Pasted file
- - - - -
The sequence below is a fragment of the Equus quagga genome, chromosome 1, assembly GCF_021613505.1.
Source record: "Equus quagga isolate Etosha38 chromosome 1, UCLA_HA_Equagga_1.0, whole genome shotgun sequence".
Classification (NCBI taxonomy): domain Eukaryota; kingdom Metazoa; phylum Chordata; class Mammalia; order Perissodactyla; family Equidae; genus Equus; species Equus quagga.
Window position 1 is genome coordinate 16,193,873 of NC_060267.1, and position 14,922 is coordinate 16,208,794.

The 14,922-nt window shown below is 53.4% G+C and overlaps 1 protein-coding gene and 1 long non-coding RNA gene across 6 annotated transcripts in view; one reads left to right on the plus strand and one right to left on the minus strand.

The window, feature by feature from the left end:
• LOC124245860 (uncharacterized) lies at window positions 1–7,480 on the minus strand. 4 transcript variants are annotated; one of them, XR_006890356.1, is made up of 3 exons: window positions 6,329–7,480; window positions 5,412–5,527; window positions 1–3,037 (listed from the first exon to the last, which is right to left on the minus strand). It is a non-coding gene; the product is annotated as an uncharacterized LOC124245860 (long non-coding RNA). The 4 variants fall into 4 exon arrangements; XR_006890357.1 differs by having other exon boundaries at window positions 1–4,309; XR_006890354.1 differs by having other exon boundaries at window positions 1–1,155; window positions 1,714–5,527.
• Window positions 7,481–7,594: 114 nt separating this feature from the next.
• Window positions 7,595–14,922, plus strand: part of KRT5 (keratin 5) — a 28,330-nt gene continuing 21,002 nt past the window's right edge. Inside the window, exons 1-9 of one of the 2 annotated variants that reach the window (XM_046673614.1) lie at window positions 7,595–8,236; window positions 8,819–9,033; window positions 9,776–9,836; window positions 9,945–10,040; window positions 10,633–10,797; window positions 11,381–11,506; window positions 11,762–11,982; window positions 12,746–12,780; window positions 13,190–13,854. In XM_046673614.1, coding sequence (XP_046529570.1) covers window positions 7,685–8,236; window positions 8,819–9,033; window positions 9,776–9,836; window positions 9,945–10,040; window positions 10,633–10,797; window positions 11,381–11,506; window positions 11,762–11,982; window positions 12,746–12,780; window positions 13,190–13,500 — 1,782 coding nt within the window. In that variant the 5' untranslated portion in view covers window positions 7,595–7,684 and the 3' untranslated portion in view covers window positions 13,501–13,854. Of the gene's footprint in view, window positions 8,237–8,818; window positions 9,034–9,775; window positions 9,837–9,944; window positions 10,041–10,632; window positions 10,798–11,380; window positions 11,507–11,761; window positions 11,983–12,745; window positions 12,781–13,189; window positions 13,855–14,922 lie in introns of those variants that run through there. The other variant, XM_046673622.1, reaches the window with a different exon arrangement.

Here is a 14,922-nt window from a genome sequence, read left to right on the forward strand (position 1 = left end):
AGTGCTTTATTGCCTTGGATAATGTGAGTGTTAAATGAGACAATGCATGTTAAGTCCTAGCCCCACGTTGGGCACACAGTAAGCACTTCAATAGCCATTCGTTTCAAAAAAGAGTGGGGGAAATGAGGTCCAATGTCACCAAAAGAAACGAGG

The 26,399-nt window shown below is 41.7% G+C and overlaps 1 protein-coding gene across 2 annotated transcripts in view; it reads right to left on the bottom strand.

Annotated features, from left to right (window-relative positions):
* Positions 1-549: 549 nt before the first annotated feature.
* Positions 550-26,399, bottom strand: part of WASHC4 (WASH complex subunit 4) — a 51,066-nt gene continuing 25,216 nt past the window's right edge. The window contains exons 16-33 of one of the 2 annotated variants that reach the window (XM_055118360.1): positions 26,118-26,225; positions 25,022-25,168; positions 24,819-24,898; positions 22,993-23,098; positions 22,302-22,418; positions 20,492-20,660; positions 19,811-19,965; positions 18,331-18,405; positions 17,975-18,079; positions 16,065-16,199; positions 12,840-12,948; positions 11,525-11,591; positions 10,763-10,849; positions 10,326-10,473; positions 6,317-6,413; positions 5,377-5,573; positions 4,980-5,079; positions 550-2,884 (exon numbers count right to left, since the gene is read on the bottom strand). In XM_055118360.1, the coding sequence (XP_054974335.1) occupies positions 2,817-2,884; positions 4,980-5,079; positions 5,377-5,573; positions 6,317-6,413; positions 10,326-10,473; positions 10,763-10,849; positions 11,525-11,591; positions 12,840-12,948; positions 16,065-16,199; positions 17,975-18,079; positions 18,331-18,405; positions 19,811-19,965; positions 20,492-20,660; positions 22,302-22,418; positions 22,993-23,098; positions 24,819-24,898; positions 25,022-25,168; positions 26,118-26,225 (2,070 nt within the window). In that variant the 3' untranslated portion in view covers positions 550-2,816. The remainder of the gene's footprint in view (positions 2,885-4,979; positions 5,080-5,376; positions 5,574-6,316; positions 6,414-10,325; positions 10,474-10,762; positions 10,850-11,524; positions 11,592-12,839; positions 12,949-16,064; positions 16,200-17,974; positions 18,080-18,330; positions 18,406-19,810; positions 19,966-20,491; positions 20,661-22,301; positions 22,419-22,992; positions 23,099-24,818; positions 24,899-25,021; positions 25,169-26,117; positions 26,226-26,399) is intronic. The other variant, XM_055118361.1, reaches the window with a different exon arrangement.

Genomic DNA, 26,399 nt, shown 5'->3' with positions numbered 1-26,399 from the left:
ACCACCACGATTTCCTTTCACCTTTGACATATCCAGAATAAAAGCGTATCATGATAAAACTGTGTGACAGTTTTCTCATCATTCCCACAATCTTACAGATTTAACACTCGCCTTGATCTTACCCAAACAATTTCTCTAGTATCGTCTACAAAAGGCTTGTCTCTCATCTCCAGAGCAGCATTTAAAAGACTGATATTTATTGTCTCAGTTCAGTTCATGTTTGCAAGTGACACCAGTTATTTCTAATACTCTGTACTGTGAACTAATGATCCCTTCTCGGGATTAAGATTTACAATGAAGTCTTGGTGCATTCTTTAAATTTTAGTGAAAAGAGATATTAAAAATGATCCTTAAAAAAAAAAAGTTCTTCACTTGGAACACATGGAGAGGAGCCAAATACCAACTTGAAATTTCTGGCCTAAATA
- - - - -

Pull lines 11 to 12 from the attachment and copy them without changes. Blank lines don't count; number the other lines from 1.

AGTGCTTTATTGCCTTGGATAATGTGAGTGTTAAATGAGACAATGCATGTTAAGTCCTAGCCCCACGTTGGGCACACAGTAAGCACTTCAATAGCCATTCGTTTCAAAAAAGAGTGGGGGAAATGAGGTCCAATGTCACCAAAAGAAACGAGG

The 26,399-nt window shown below is 41.7% G+C and overlaps 1 protein-coding gene across 2 annotated transcripts in view; it reads right to left on the bottom strand.